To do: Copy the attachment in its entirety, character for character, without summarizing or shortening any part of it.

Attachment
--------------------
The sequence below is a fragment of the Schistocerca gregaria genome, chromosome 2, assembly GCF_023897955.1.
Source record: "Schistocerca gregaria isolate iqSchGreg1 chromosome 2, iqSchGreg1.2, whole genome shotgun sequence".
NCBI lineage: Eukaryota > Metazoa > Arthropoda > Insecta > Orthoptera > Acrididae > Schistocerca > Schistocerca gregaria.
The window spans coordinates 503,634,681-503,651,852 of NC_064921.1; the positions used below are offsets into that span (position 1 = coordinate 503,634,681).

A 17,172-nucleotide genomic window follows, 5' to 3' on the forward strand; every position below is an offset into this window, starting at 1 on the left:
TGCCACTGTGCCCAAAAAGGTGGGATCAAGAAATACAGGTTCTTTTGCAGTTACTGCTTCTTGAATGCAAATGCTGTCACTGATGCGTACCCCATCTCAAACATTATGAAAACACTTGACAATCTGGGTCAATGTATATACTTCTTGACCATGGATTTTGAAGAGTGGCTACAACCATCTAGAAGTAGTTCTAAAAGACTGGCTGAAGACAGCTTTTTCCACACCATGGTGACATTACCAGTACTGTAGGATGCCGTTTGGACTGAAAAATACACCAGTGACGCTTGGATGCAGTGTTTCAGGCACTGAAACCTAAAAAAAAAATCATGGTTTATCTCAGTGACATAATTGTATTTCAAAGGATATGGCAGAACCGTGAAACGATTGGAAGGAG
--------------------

The sequence below is a fragment of the Schistocerca gregaria genome, chromosome 2, assembly GCF_023897955.1.
Source record: "Schistocerca gregaria isolate iqSchGreg1 chromosome 2, iqSchGreg1.2, whole genome shotgun sequence".
NCBI lineage: Eukaryota > Metazoa > Arthropoda > Insecta > Orthoptera > Acrididae > Schistocerca > Schistocerca gregaria.
The window spans coordinates 503,634,681-503,651,852 of NC_064921.1; the positions used below are offsets into that span (position 1 = coordinate 503,634,681).

A 17,172-nucleotide genomic window follows, 5' to 3' on the forward strand; every position below is an offset into this window, starting at 1 on the left:
TGCCACTGTGCCCAAAAAGGTGGGATCAAGAAATACAGGTTCTTTTGCAGTTACTGCTTCTTGAATGCAAATGCTGTCACTGATGCGTACCCCATCTCAAACATTATGAAAACACTTGACAATCTGGGTCAATGTATATACTTCTTGACCATGGATTTTGAAGAGTGGCTACAACCATCTAGAAGTAGTTCTAAAAGACTGGCTGAAGACAGCTTTTTCCACACCATGGTGACATTACCAGTACTGTAGGATGCCGTTTGGACTGAAAAATACACCAGTGACGCTTGGATGCAGTGTTTCAGGCACTGAAACCTAAAAAAAAAATCATGGTTTATCTCAGTGACATAATTGTATTTCAAAGGATATGGCAGAACCGTGAAACGATTGGAAGGAG